ExcelTips is your source for cost-effective Microsoft Excel training. This tip (653) applies to Microsoft Excel 2007, 2010, 2013, and 2016.

Author Bio

Allen Wyatt

With more than 50 non-fiction books and numerous magazine articles to his credit, Allen Wyatt is an internationally recognized author. He  is president of Sharon Parq Associates, a computer and publishing services company. ...

MORE FROM ALLEN

Adding Fonts To the Context Menu

Context menus appear when you right-click on different items in Word. These menus can be edited to add items, such as common ...

Discover More

Creating a Calendar Tool

Word has no way to add a calendar to your document that can be used for inserting dates, but you can add a calendar tool that ...

Discover More

Inserting Multiple Graphics in a Document

Word allows you to easily place graphics in a document. Placing one or two graphics is easy, but placing many graphics in a ...

Discover More

Save Time and Supercharge Excel! Automate virtually any routine task and save yourself hours, days, maybe even weeks. Then, learn how to make Excel do things you thought were simply impossible! Mastering advanced Excel macros has never been easier. Check out Excel 2010 VBA and Macros today!

More ExcelTips (ribbon)

Underlining Text in Cells

Want a quick way to add some underlines to your cell values? It's easy using the tools on the Home tab of the ribbon.

Discover More

Hash Marks Displayed Instead of Cell Contents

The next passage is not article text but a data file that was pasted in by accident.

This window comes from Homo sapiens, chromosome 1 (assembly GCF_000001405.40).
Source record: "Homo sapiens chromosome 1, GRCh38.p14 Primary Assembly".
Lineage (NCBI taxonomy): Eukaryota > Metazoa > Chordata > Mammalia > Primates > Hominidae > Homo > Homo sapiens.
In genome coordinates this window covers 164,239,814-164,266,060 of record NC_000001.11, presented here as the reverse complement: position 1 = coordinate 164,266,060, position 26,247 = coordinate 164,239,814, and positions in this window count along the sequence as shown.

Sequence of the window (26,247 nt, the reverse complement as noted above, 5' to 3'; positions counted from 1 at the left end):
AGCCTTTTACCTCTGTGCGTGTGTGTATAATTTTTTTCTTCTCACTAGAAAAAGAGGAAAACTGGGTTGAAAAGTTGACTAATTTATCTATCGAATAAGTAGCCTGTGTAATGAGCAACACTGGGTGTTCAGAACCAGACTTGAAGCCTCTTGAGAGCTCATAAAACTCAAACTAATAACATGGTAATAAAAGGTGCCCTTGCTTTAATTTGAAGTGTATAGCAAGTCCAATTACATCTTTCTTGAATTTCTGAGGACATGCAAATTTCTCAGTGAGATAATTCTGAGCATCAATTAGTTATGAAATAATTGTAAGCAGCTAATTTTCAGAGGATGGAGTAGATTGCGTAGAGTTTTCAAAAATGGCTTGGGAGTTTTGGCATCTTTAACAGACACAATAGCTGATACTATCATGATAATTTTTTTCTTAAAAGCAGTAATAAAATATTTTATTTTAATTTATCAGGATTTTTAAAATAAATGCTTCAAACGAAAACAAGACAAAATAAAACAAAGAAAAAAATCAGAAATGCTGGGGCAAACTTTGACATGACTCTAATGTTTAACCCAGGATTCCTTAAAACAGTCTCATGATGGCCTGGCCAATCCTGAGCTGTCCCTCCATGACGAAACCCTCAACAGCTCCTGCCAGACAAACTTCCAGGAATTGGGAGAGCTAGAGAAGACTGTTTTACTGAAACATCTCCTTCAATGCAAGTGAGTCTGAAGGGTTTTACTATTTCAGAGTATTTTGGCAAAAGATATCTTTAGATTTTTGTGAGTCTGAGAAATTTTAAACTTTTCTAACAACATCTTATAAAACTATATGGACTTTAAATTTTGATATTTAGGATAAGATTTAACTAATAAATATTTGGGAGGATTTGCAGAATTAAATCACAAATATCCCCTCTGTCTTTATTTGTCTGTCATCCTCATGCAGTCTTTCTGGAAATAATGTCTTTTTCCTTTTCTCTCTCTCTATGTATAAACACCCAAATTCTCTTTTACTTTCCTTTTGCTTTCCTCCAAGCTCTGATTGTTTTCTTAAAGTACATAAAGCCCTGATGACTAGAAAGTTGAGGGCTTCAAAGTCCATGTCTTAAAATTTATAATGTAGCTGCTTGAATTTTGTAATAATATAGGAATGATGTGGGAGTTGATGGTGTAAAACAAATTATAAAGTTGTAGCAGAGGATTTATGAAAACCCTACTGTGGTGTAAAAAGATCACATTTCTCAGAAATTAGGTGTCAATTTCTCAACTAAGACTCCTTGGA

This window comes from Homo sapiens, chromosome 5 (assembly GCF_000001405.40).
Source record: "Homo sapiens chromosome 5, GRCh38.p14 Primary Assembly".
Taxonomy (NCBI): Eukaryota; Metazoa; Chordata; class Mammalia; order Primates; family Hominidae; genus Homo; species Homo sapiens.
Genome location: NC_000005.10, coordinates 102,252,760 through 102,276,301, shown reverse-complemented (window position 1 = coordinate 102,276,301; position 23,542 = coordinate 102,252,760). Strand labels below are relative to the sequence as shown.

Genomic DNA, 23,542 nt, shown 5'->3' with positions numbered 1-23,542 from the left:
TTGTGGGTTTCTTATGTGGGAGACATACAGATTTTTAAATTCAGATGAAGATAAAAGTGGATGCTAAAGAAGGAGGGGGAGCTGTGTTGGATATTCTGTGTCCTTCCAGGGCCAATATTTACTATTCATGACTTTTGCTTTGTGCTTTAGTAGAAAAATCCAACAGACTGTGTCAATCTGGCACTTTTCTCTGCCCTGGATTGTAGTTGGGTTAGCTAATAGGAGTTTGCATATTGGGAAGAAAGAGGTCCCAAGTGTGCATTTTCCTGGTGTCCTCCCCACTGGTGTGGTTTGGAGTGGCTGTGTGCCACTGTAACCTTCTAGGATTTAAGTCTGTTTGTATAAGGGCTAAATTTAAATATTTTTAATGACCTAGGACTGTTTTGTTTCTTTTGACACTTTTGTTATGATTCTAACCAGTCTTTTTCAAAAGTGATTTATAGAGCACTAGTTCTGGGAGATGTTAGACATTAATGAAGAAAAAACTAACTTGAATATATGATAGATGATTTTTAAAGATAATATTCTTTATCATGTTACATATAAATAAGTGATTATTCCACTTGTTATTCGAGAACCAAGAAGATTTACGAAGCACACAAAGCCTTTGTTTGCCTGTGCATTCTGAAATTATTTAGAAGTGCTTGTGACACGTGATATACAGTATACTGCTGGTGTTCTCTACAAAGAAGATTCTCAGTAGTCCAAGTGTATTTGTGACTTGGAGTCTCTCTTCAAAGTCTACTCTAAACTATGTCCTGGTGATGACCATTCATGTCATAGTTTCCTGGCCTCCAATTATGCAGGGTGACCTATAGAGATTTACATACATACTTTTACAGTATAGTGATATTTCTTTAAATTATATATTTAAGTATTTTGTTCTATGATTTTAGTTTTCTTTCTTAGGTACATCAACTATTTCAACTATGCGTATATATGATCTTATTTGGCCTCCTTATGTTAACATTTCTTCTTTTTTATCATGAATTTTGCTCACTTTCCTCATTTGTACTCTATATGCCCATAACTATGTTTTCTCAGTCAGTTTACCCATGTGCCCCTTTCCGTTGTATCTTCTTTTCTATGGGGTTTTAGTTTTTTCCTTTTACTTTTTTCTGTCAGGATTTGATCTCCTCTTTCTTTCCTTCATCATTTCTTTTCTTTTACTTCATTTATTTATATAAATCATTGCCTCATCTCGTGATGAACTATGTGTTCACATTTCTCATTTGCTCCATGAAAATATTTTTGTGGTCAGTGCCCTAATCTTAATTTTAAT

Have you ever entered information in a cell only for it to appear as hash marks? This tip explains why this happens, how you ...

Discover More

Understanding Underlines

Excel provides a variety of underlining styles you can use when you need to underline information within a cell. Here's what ...

Discover More
Subscribe

FREE SERVICE: Get tips like this every week in ExcelTips, a free productivity newsletter. Enter your address and click "Subscribe."

View most recent newsletter.

Comments

If you would like to add an image to your comment (not an avatar, but an image to help in making the point of your comment), include the characters [{fig}] in your comment text. You’ll be prompted to upload your image when you submit the comment. Maximum image size is 8Mpixels. Images larger than 600px wide or 1000px tall will be reduced. Up to three images may be included in a comment. All images are subject to review. Commenting privileges may be curtailed if inappropriate images are posted.

What is 6 - 4?

2017-05-01 10:08:44

Jeaux

I LOVE this tip. Thank you.


2017-04-30 00:26:32

Theo Deed

Beautiful.


2017-04-29 12:25:56

Sheryl Lucas

Using a small caps font Is an OK solution if the file will only be viewed on one computer. Be aware, though, that if the file is opened on other computers that don't have that font installed, the file will display in said computer's default font.


This Site

Got a version of Excel that uses the ribbon interface (Excel 2007 or later)? This site is for you! If you use an earlier version of Excel, visit our ExcelTips site focusing on the menu interface.

Newest Tips
Subscribe

FREE SERVICE: Get tips like this every week in ExcelTips, a free productivity newsletter. Enter your address and click "Subscribe."

(Your e-mail address is not shared with anyone, ever.)

View the most recent newsletter.